According to Statista, the education gamification market is estimated to reach $1.5 billion this year, underscoring growing adoption rates.

“We’ve seen a lot of providers and companies using gamification to engage with their audiences in different ways,” Ashu said. “Recognizing that this is something that excites users, we’ve incorporated lots of gamification features into the TryHackMe platform. Our features include streaks — when you complete a challenge, you increase your streak. We award you with badges after, say, completing a room on a particular security topic. And we have leaderboards.”

Ben and Ashu both said the virtual room concept TryHackMe uses to carry out training makes the platform shine. The idea is to mirror a familiar classroom environment for private training classes, workshops, challenges, and teaching new topics.

The process is simple: The user simply creates and customizes the room, adds tasks and resources (such as files and virtual machines), and shares the room publicly or privately.

“The room structure allows for so much flexibility because it means that people can clone rooms to use for educating, training, and teaching,” Ashu said. “That way, they can start teaching straight away instead of having to develop materials from scratch.”

A Growing Community of Like-Minded Hackers

At the heart of TryHackMe is one of its greatest benefits: an involved community of IT professionals with similar interests. Tens of thousands of community members frequently communicate via Discord, offering to help others in real time.

They also gather via the relatively new TryHackMe Forum, designed to assist individuals in improving their cyber skills.

Depiction of ethical vs. malicious hackers

TryHackMe’s active and expanding community of ethical hackers work together to support one another.

“We have an incredibly large community now, and I think that’s the heart of TryHackMe,” Ben said. “People can come, get involved, and help each other out. When you’re in a group with other like-minded ethical hackers, there’s this feeling that you’re a part of something bigger — and that’s really cool.”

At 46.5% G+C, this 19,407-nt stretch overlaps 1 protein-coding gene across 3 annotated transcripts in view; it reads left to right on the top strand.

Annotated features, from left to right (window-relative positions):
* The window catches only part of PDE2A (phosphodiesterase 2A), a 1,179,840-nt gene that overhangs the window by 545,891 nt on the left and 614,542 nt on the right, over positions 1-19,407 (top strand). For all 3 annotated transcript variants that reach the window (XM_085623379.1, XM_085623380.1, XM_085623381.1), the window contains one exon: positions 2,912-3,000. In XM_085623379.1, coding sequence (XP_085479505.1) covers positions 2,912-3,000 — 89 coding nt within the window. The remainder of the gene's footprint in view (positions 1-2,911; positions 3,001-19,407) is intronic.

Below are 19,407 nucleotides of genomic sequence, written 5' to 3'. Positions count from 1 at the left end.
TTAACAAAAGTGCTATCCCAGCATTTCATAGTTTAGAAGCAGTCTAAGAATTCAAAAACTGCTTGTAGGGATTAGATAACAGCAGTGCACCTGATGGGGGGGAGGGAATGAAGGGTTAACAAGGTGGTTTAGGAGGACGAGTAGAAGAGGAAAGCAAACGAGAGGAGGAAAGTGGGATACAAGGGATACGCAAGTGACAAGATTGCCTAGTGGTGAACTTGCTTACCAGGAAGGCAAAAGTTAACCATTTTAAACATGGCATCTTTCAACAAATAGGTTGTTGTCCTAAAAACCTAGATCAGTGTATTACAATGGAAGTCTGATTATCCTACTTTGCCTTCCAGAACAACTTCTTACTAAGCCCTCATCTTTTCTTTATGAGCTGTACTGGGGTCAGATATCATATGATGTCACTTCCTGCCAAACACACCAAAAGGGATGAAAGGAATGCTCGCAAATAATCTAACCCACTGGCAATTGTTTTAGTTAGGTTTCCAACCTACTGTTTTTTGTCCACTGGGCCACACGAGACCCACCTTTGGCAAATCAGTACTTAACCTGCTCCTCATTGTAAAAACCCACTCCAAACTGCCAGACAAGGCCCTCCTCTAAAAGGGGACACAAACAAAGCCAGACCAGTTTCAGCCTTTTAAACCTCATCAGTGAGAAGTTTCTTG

Ashu agreed that the TryHackMe community is central to the platform’s success.

“The fact that you get to interact with wonderful, helpful people who are going through the same thing as you is priceless,” he said. “People love to give back to TryHackMe in any way they can.”

TryHackMe for Teaching: Tailored to the Classroom

As for what the future holds, TryHackMe is working on courses focused on network vulnerabilities in Windows Active Directory. “The network program will be released at the end of the month,” he said.

The company is also putting a lot of time into its TryHackMe Classrooms solution, which features content that students of all experience levels can use to acquire new skills. Students can simply deploy vulnerable virtual machines in the cloud, removing the need for complicated setups and OpenVPN configurations.

“We’ve released a classroom program where teachers or trainers can manage their users on the TryHackMe,” Ben told us. “They can take preexisting rooms, rebrand them, and privately redistribute those rooms to groups of students for monitoring purposes.”

He said he has seen this approach work well with some of the education institutions currently using TryHackMe, allowing students to stay engaged while putting theoretical knowledge into practice.

“Teaching students ethical hacking requires a considerable amount of time to develop and set up laboratory experiments,” said Dr. Nick Savage, Head of the School of Computing at Portsmouth University. “TryHackMe has significantly reduced our development time and provided students with a platform that they can use at any time and from any system.”

In terms of changes prompted by COVID-19, Ashu said he’s observed an increase in demand for professional development opportunities.

“People have a lot more free time now,” he said. “At the same time, the fact that everyone is moving to remote infrastructure also increases the online risks organizations face. So it’s a combination of free time and people wanting to get more involved with cybersecurity.”